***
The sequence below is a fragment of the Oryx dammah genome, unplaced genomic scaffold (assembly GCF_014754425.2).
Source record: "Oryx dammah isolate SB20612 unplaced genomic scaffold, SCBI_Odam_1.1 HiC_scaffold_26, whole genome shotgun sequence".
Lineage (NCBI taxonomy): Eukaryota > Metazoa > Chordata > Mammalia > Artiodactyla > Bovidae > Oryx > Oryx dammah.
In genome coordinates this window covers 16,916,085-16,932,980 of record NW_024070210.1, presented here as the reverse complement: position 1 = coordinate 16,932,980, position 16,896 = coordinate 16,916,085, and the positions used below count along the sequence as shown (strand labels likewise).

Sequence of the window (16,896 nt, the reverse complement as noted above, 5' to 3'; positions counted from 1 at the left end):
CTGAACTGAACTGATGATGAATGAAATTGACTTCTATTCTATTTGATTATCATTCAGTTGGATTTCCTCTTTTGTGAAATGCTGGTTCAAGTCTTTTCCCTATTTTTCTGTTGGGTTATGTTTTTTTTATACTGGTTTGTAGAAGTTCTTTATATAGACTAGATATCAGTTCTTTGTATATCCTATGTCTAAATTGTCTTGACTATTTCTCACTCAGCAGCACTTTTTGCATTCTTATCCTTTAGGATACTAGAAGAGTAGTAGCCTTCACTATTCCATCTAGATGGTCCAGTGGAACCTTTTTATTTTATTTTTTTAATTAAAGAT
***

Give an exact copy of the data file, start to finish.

The sequence below is a fragment of the Oryx dammah genome, unplaced genomic scaffold (assembly GCF_014754425.2).
Source record: "Oryx dammah isolate SB20612 unplaced genomic scaffold, SCBI_Odam_1.1 HiC_scaffold_26, whole genome shotgun sequence".
Lineage (NCBI taxonomy): Eukaryota > Metazoa > Chordata > Mammalia > Artiodactyla > Bovidae > Oryx > Oryx dammah.
In genome coordinates this window covers 16,916,085-16,932,980 of record NW_024070210.1, presented here as the reverse complement: position 1 = coordinate 16,932,980, position 16,896 = coordinate 16,916,085, and the positions used below count along the sequence as shown (strand labels likewise).

Sequence of the window (16,896 nt, the reverse complement as noted above, 5' to 3'; positions counted from 1 at the left end):
CTGAACTGAACTGATGATGAATGAAATTGACTTCTATTCTATTTGATTATCATTCAGTTGGATTTCCTCTTTTGTGAAATGCTGGTTCAAGTCTTTTCCCTATTTTTCTGTTGGGTTATGTTTTTTTTATACTGGTTTGTAGAAGTTCTTTATATAGACTAGATATCAGTTCTTTGTATATCCTATGTCTAAATTGTCTTGACTATTTCTCACTCAGCAGCACTTTTTGCATTCTTATCCTTTAGGATACTAGAAGAGTAGTAGCCTTCACTATTCCATCTAGATGGTCCAGTGGAACCTTTTTATTTTATTTTTTTAATTAAAGAT